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Intervention

ENTERTAINMENT
January 10, 2011 | ByAMY KAUFMAN, Los Angeles Times
LOS ANGELES - Leif Garrett didn't want to go to rehab - or at least not "Celebrity Rehab. " "I didn't want to have a camera stuck in my face while I was trying to kick," said Garrett, the 1970s teen idol once as famous for his singing and acting as his mane of blond hair. "I thought, 'It's nobody's freaking business.' But I finally came to the realization: It's everybody's business, because it's been in the papers. Instead of paying to go to rehab, why not get paid for it? And show the world that I am no longer using?"
NEWS
December 10, 2009
The efforts to reform the Luzerne County courts may not go far enough to rid the legal system of the corrupt culture that has taken root there. The public is still reeling from details that continue to emerge involving two judges indicted for taking nearly $3 million in kickbacks in return for shipping hundreds teens to private juvenile prisons for minor offenses. Now, unrelated charges have been lodged against a third judge, Michael T. Toole, 49. Toole faces tax and fraud charges stemming from allegations he sat on a civil case after a plaintiff's lawyer treated him to the use of a house at the Shore.
NEWS
November 1, 2009 | By Jennifer Lin INQUIRER STAFF WRITER
The police officers were hearing voices - confusing, rambling, aggressive, angry, mean voices - in their heads. For 45 minutes, they had to perform simple tasks while trying to ignore the cacophony piping into their ears from MP3 players. Focusing was virtually impossible. For the two dozen officers in a classroom at the Philadelphia Police Academy last week, the hearing-voices exercise was aimed at a better understanding of people with mental illness and how to interact with them.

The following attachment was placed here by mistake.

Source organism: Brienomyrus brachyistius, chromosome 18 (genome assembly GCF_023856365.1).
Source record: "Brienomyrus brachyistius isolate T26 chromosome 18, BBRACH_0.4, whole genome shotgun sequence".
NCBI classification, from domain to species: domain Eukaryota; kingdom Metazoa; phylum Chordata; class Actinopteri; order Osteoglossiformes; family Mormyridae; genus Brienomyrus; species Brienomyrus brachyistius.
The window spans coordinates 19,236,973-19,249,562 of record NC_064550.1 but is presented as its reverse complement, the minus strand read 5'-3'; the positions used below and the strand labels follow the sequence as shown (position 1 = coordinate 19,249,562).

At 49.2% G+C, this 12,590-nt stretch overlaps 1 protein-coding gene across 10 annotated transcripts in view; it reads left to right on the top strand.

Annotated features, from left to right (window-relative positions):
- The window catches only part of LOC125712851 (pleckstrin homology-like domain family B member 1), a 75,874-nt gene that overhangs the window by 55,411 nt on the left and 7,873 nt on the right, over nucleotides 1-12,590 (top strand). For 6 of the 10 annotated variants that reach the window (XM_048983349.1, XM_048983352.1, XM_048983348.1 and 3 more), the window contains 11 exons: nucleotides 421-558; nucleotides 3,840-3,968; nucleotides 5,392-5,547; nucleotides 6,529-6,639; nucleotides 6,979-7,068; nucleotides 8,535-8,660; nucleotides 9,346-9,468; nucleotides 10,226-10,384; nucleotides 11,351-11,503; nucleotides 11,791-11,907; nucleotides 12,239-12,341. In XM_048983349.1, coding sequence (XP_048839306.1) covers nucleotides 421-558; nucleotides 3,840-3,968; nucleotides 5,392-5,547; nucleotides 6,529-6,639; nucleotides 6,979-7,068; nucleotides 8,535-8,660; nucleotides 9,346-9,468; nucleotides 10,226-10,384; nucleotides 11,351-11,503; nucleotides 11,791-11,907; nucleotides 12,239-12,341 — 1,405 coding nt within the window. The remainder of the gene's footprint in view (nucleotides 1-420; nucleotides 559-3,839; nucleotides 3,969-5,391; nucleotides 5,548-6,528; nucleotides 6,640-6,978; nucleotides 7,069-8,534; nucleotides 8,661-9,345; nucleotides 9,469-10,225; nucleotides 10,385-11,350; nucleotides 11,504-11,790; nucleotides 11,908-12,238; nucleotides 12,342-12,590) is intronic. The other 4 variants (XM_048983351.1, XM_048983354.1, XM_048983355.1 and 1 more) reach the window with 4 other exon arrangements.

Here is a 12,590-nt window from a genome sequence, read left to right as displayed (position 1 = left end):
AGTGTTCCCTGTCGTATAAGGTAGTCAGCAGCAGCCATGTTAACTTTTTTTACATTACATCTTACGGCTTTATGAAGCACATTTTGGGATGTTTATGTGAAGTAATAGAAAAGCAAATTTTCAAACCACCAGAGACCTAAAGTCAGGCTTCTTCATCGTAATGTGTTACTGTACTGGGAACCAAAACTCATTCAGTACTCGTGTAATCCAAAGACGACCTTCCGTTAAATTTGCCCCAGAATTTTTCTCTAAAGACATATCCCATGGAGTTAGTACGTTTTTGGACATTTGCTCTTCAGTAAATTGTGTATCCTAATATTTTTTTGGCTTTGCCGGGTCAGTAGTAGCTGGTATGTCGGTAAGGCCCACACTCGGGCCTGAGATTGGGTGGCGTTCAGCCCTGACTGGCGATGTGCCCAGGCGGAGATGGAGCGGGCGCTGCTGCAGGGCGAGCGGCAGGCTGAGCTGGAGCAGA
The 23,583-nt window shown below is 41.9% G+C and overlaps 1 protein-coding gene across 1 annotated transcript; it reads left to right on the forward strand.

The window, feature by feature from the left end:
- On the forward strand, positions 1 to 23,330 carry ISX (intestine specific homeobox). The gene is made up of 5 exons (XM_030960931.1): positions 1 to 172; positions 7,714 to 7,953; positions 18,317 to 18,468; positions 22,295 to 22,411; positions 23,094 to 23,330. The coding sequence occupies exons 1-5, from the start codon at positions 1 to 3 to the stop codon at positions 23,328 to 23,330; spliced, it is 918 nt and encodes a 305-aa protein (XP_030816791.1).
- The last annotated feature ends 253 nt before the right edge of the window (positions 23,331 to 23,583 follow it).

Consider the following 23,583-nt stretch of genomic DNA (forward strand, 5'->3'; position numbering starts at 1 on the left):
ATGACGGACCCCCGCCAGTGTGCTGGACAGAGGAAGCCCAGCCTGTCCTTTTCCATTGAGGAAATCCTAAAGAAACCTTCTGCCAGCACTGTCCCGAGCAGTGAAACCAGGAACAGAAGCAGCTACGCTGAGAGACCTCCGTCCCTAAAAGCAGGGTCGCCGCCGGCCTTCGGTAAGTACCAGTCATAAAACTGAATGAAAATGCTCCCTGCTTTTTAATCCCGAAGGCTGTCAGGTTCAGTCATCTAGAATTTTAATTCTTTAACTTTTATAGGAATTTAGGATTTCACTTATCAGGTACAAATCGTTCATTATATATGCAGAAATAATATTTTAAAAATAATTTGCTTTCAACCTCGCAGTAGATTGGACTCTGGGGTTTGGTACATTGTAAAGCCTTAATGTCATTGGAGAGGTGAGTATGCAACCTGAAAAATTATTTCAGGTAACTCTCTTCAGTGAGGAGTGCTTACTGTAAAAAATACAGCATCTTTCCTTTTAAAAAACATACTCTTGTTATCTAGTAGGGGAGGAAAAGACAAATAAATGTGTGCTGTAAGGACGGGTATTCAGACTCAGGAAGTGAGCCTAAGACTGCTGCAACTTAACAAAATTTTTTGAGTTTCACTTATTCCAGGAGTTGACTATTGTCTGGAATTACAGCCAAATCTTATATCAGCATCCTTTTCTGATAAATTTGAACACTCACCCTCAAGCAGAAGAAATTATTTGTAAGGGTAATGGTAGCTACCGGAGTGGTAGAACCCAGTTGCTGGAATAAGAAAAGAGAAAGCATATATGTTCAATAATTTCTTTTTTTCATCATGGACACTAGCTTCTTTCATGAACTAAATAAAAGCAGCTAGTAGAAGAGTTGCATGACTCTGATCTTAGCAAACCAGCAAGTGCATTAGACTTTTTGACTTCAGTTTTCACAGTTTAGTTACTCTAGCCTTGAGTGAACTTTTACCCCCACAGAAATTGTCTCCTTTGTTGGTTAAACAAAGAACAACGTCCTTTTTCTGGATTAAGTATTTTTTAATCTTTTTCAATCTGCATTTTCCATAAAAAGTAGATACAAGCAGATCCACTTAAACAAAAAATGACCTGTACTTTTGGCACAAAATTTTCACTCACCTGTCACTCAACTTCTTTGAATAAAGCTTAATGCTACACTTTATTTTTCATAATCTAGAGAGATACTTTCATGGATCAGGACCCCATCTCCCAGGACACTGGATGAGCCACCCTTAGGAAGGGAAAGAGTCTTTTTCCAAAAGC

BUSINESS
October 11, 2009 | By Alan J. Heavens INQUIRER REAL ESTATE WRITER
Those with big stakes in the housing industry appear to be champing at the bit to declare the recession over and recovery just around the corner. Not as convinced are economists and observers outside the industry, who do not see a few months of comparatively positive sales and construction numbers as a guarantee that the worst is behind us. Several reasons appear consistently in the skeptics' analyses: the tax credit for first-time buyers, interest-rate volatility, government intervention, continuing unemployment, and the steady stream of foreclosures and mortgage delinquencies nationwide.
NEWS
August 30, 2009 | By A.D. Amorosi FOR THE INQUIRER
Whether buying into an Atlantic City nightclub or throwing the first pitch at a Phillies-Mets game or spinning and mixing records for celebrity friends and fans, all Adam Goldstein - DJ AM - was trying to do after surviving a horrendous 2008 airplane crash was live his life and stay clean. But Goldstein, a 36-year-old Philadelphia native who grew up in Rittenhouse Square, was found dead Friday evening in his Manhattan apartment, where, police said, they found a crack pipe and prescription pills.